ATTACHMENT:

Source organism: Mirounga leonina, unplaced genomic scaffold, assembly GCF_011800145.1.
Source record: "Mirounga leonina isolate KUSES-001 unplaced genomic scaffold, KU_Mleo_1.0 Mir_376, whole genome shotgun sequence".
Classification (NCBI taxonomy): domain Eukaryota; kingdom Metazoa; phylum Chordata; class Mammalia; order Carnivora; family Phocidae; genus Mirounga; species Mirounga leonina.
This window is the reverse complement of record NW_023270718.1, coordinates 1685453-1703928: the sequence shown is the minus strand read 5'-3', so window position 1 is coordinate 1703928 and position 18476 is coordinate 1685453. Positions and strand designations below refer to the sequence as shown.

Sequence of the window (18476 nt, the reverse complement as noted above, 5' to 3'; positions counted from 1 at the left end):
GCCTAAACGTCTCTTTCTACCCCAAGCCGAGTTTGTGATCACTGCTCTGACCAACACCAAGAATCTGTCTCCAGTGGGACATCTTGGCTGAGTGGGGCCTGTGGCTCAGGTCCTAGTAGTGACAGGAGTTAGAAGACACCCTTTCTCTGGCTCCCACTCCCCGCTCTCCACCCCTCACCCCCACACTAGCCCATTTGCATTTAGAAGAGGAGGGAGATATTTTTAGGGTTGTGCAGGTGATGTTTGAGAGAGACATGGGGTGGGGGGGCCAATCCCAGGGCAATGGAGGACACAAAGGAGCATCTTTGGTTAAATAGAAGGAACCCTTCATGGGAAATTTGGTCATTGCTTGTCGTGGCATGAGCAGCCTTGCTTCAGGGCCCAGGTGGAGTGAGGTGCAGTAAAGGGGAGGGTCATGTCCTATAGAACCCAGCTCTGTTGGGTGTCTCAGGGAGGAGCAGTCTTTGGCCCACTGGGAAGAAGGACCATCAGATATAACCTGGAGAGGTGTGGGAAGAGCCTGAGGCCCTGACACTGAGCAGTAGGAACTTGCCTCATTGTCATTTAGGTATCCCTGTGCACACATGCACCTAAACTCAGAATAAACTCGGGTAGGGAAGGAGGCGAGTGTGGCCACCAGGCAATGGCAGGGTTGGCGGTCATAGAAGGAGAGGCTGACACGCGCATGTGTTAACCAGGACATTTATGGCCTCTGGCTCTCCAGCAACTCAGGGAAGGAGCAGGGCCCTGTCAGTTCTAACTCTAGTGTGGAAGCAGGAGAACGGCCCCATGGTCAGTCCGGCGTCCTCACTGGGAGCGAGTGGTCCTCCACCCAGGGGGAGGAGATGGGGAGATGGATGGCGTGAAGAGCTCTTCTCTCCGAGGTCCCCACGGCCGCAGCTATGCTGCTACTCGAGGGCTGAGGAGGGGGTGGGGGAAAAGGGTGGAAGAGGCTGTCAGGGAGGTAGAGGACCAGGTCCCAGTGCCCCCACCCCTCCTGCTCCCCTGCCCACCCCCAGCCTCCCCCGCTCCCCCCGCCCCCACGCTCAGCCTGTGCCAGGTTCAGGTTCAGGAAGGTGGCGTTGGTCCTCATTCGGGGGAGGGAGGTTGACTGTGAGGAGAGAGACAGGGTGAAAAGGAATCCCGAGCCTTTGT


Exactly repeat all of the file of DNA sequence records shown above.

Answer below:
Source organism: Mirounga leonina, unplaced genomic scaffold, assembly GCF_011800145.1.
Source record: "Mirounga leonina isolate KUSES-001 unplaced genomic scaffold, KU_Mleo_1.0 Mir_376, whole genome shotgun sequence".
Classification (NCBI taxonomy): domain Eukaryota; kingdom Metazoa; phylum Chordata; class Mammalia; order Carnivora; family Phocidae; genus Mirounga; species Mirounga leonina.
This window is the reverse complement of record NW_023270718.1, coordinates 1685453-1703928: the sequence shown is the minus strand read 5'-3', so window position 1 is coordinate 1703928 and position 18476 is coordinate 1685453. Positions and strand designations below refer to the sequence as shown.

Sequence of the window (18476 nt, the reverse complement as noted above, 5' to 3'; positions counted from 1 at the left end):
GCCTAAACGTCTCTTTCTACCCCAAGCCGAGTTTGTGATCACTGCTCTGACCAACACCAAGAATCTGTCTCCAGTGGGACATCTTGGCTGAGTGGGGCCTGTGGCTCAGGTCCTAGTAGTGACAGGAGTTAGAAGACACCCTTTCTCTGGCTCCCACTCCCCGCTCTCCACCCCTCACCCCCACACTAGCCCATTTGCATTTAGAAGAGGAGGGAGATATTTTTAGGGTTGTGCAGGTGATGTTTGAGAGAGACATGGGGTGGGGGGGCCAATCCCAGGGCAATGGAGGACACAAAGGAGCATCTTTGGTTAAATAGAAGGAACCCTTCATGGGAAATTTGGTCATTGCTTGTCGTGGCATGAGCAGCCTTGCTTCAGGGCCCAGGTGGAGTGAGGTGCAGTAAAGGGGAGGGTCATGTCCTATAGAACCCAGCTCTGTTGGGTGTCTCAGGGAGGAGCAGTCTTTGGCCCACTGGGAAGAAGGACCATCAGATATAACCTGGAGAGGTGTGGGAAGAGCCTGAGGCCCTGACACTGAGCAGTAGGAACTTGCCTCATTGTCATTTAGGTATCCCTGTGCACACATGCACCTAAACTCAGAATAAACTCGGGTAGGGAAGGAGGCGAGTGTGGCCACCAGGCAATGGCAGGGTTGGCGGTCATAGAAGGAGAGGCTGACACGCGCATGTGTTAACCAGGACATTTATGGCCTCTGGCTCTCCAGCAACTCAGGGAAGGAGCAGGGCCCTGTCAGTTCTAACTCTAGTGTGGAAGCAGGAGAACGGCCCCATGGTCAGTCCGGCGTCCTCACTGGGAGCGAGTGGTCCTCCACCCAGGGGGAGGAGATGGGGAGATGGATGGCGTGAAGAGCTCTTCTCTCCGAGGTCCCCACGGCCGCAGCTATGCTGCTACTCGAGGGCTGAGGAGGGGGTGGGGGAAAAGGGTGGAAGAGGCTGTCAGGGAGGTAGAGGACCAGGTCCCAGTGCCCCCACCCCTCCTGCTCCCCTGCCCACCCCCAGCCTCCCCCGCTCCCCCCGCCCCCACGCTCAGCCTGTGCCAGGTTCAGGTTCAGGAAGGTGGCGTTGGTCCTCATTCGGGGGAGGGAGGTTGACTGTGAGGAGAGAGACAGGGTGAAAAGGAATCCCGAGCCTTTGT